I spend quite a bit of time thinking about the concept of accountability. Many of the tasks that we do at the feed yard have to be completed regardless of weather or other extenuating circumstances. Our animals and our farm hold us accountable on a daily basis.
I also live in a house full of teenagers. My parenting style remains stubbornly loyal to a high level of accountability. Over the years, I have found that children rise to meet expectations, and that learning accountability at a young age plays a huge role in creating a young adult who strives to be a positive contributor.
Last week, we shipped cattle on a bitterly cold -20 degree morning. Yesterday, we traded below zero temperatures for a blustery 30 mile an hour north wind. A weather front passed through as we were loading trucks dropping the temperature from 30 degrees to 13 degrees in a matter of twenty minutes.
The cold north wind is a real bugger when you are working outside. It tends to make your eyes tear up and cry which wreaks havoc on visibility. If you are really lucky, the tears freeze on your face before they have a chance to run off 😉 On days like this, I take the advice of my horses and (as much as possible) put my butt to the wind in order to shield my face.
Regardless of the challenges, we complete the task. The cattle must be loaded and shipped at the correct time so that the packing plant can remain on schedule. Many things hinge on us doing our job in an appropriate and timely manner. Most importantly, being organized and competent allows for better animal welfare due to less time in transit and waiting at the packing plant.
Our animals are very cold tolerant. Bred to winter in Nebraska, they remain much more comfortable out in the cold than I do. This time of year, they grow very thick hair coats and their unique prey animal eyes allow them to function well despite the cold north wind. The short 20 mile trip from my farm to the packing plant allows for a relatively seamless last life experience.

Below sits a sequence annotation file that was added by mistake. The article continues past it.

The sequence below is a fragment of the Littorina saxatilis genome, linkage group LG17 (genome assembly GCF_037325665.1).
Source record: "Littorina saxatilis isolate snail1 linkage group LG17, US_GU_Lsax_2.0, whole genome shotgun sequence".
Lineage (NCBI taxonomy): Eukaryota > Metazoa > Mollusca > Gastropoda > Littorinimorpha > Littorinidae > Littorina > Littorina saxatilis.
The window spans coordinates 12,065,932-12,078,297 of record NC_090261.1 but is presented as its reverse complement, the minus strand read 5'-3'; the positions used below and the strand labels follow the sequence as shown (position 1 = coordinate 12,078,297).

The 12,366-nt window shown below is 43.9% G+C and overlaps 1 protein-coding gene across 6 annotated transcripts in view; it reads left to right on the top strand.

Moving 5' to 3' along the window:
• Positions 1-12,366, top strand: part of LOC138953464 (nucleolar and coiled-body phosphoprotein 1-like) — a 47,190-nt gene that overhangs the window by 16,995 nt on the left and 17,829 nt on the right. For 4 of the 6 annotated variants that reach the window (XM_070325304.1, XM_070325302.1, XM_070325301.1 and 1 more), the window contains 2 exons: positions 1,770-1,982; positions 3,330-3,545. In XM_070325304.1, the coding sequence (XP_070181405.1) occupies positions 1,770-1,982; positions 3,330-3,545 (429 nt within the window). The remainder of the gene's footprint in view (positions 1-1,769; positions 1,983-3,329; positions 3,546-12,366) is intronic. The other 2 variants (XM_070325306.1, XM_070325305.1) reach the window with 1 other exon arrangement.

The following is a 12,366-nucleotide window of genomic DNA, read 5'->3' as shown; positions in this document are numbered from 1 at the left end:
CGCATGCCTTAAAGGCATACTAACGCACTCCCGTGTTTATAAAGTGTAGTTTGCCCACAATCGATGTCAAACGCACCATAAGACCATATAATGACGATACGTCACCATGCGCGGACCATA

I know that my animals make the ultimate sacrifice when they go to the packing plant. Their gift drives me to an extremely high level of accountability. There is honor in that gift, and I owe it to them to try and make the process as easy as possible. This is why we ship cattle in the early morning – It allows for the least amount of disruption for them as they move through the final part of the beef life cycle.
My cattle taught me many things over the past two decades. The importance of accountability and dependability rise quickly to the top of the list. Cattle have very basic needs – they are simple creatures. The key to providing good animal welfare lies in the caregiver’s ability to provide for those needs on a reliable basis.
I remember as a child my mom describing me as a dependable and hard working kid. Over my adult life, I have taken those traits and put them to work in a positive way. I would describe all three of my own girls as dependable and hard working.
Part of that is a genetic gift from God, and part of it is growing up on a farm and seeing first hand the high level of accountability that is required to humanely care for food animals.
Accountability, dependability, compassion, and grit…
These are the traits that I am most proud of – These are the traits that make me a good farmer.